Here’s my recent research on finding ways to give away a book for reviews. My research is focused on fiction, but to the best of my knowledge, none of this is exclusive to fiction and can also be used for non-fiction.
The site collects readers who are happy to pick up free books and then, often times, review them. The good thing is that they DO NOT guarantee reviews. This is still the same as if you personally offered an ARC copy to someone and then crossed your fingers that they would review. VoraciousReaders do email their subscribers and remind them to read and then review, once they’ve picked up a book, but they don’t make reviewing conditional for getting books and they do not pay for reviews.
But, and here’s an important thing, each reader who requests a copy of your book, even if they don’t review, gives you their email, so you’re building your email list, too.
The first 20 books you give away are free to you to give away. After that, they have a $10/month plan and a $20/month plan. I’ve read at least three happy authors who have used this service. So far, I haven’t heard them mentioned on any of the half a dozen podcasts I follow.
Prolific Works (also known as InstaFreebie)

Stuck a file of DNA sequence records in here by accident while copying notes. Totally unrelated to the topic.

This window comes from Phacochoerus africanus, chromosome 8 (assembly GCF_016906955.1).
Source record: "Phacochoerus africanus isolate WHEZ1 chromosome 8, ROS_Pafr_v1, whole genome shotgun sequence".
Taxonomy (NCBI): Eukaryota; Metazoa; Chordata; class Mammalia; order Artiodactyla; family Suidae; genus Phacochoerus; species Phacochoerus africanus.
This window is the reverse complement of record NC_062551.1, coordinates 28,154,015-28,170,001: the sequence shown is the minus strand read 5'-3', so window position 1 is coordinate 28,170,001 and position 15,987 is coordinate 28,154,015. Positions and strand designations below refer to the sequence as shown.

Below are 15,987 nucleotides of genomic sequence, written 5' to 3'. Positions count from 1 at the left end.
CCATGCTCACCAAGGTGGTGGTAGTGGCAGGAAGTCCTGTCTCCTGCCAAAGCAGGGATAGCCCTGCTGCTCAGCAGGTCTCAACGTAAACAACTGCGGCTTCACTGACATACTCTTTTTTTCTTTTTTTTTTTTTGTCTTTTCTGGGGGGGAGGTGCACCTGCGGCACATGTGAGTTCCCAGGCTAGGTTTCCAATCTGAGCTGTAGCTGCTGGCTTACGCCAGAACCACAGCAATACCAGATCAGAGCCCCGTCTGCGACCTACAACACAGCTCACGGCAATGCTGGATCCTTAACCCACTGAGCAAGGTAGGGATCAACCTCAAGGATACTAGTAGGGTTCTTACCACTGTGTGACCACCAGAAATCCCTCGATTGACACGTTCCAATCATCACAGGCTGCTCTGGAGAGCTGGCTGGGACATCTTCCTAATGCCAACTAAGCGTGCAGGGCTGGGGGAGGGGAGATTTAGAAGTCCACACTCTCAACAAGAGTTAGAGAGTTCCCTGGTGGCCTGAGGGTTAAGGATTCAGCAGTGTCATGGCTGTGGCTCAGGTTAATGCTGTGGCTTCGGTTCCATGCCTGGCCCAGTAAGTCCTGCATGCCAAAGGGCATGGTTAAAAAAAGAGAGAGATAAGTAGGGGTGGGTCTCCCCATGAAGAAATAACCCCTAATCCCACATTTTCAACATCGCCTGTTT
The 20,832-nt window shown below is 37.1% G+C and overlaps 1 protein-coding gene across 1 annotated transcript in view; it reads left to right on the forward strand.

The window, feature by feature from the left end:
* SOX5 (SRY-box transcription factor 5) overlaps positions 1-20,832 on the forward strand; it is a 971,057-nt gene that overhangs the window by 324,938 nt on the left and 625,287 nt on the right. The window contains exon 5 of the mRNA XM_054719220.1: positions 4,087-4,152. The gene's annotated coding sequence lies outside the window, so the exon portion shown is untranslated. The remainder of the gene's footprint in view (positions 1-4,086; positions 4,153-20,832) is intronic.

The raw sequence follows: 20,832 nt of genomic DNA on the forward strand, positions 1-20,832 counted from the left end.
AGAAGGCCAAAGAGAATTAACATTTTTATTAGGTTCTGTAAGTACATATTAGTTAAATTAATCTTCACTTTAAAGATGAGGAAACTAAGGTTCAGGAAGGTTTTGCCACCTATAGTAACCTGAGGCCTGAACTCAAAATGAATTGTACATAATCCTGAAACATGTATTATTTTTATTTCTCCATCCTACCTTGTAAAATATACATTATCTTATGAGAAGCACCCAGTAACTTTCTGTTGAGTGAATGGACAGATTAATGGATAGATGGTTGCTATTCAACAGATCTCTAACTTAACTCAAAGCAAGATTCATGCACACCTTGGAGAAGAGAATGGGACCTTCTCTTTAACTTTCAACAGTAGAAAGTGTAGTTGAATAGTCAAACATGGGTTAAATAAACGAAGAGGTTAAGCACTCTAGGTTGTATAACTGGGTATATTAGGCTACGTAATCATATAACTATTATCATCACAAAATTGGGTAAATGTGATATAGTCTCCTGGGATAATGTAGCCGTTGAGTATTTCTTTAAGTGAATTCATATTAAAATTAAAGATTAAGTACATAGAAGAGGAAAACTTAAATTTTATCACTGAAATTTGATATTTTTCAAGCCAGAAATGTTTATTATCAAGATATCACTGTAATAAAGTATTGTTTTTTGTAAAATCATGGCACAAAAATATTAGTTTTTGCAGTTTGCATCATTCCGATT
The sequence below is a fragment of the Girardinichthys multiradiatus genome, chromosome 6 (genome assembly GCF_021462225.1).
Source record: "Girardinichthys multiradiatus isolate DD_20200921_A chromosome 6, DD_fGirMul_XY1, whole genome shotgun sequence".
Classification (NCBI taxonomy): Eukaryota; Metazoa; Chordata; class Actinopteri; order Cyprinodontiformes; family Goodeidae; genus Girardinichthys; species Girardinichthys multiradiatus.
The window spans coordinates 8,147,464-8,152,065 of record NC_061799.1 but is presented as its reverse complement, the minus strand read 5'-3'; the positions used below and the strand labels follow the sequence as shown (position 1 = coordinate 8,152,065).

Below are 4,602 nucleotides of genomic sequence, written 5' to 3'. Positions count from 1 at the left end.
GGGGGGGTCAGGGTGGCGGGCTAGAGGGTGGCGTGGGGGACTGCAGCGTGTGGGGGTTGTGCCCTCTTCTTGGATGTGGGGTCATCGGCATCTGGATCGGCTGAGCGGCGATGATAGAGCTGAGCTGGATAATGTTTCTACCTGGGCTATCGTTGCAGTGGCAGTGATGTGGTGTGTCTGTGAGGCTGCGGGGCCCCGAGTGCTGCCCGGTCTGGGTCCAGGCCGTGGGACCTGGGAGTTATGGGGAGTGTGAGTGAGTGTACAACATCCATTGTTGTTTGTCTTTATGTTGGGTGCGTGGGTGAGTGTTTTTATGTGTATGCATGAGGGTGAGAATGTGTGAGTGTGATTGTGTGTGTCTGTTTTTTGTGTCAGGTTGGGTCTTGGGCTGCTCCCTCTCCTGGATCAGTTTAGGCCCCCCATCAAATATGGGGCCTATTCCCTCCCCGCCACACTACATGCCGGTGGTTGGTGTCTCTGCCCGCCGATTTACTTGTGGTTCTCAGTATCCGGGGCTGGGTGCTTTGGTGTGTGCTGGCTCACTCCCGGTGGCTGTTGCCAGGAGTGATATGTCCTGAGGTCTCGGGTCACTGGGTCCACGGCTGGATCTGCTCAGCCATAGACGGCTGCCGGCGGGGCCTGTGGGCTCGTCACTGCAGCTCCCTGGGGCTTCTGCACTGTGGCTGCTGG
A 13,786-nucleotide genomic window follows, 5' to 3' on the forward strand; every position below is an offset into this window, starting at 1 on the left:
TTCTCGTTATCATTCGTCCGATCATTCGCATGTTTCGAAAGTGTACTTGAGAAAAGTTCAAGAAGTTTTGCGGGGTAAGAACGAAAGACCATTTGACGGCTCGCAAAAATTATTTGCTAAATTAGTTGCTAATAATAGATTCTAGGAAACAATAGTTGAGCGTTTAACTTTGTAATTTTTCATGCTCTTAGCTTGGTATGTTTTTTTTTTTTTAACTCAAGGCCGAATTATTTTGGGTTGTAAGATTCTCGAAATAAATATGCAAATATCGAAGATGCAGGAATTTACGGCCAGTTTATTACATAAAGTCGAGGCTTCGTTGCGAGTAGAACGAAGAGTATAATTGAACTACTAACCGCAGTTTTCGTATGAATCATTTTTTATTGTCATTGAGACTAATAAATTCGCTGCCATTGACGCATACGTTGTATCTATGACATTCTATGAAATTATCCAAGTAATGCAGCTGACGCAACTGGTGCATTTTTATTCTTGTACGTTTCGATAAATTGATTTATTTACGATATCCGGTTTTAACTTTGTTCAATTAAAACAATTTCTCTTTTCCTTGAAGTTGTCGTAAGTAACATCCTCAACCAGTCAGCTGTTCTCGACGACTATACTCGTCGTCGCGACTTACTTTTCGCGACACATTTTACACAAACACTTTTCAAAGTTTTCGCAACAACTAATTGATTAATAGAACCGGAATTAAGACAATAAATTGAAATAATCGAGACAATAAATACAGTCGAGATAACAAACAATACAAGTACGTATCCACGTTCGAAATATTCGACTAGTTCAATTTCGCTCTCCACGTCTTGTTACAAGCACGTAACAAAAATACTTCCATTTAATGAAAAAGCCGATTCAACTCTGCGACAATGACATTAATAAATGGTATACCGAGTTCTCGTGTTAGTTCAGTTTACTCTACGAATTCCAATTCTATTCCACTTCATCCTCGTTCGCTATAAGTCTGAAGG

Little pricier and if you don’t pay at least $20/month, you don’t collect email addresses for your giveaway. It is another ready made set of potential ARC readers. I haven’t dug as deeply into them, but for $20, I think I can try one month at least, give away a book one and see about collecting some email addresses. It’s helpful if you promote the InstaFreebie giveaway yourself, but…. You can promote it places where you don’t know everyone, and then capture that newsletter op-in for the future, something you didn’t have before. For example, I think I’ll use this in connection with Instagram posts and/or Facebook posts to promote giving away book 1 while gaining that connection. This is different from Voracious REader because you do help with the promotion, and if you’re getting traction, then Prolific Works seems to step in and also promote the InstaFreebie page themselves.
This seems to be really focused on managing ARC teams with automation. For example, you can see who has reviewed your book or not, and remove people from your ARC team for the future, who don’t review, etc. Book Sprout uses an automated email sequence to prompt reviewers to post their review and reminds them when an ARC is coming, as well as other important reminders, like when to review. They also have introduced a feature for blocking book pirates. I don’t entirely understand that, but it seems like a useful feature if that’s a concern. The cost is $0 for the Free plan, $10/month for up to 50 reviewers, and $20 for the full professional plan with unlimited reviewers.